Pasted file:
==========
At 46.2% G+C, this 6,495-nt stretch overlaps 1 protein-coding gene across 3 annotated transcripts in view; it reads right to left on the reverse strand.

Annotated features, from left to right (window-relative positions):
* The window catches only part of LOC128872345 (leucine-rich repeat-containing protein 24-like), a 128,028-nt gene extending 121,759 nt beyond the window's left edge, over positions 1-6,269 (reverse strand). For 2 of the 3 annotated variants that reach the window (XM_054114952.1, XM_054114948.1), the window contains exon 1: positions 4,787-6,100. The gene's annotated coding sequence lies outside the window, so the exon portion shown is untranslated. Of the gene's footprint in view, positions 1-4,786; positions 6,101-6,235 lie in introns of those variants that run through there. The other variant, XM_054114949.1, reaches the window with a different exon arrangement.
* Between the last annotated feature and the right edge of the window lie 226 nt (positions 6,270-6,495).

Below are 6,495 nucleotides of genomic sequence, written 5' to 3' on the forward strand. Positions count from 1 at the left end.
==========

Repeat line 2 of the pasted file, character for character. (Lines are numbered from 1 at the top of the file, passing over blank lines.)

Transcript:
Annotated features, from left to right (window-relative positions):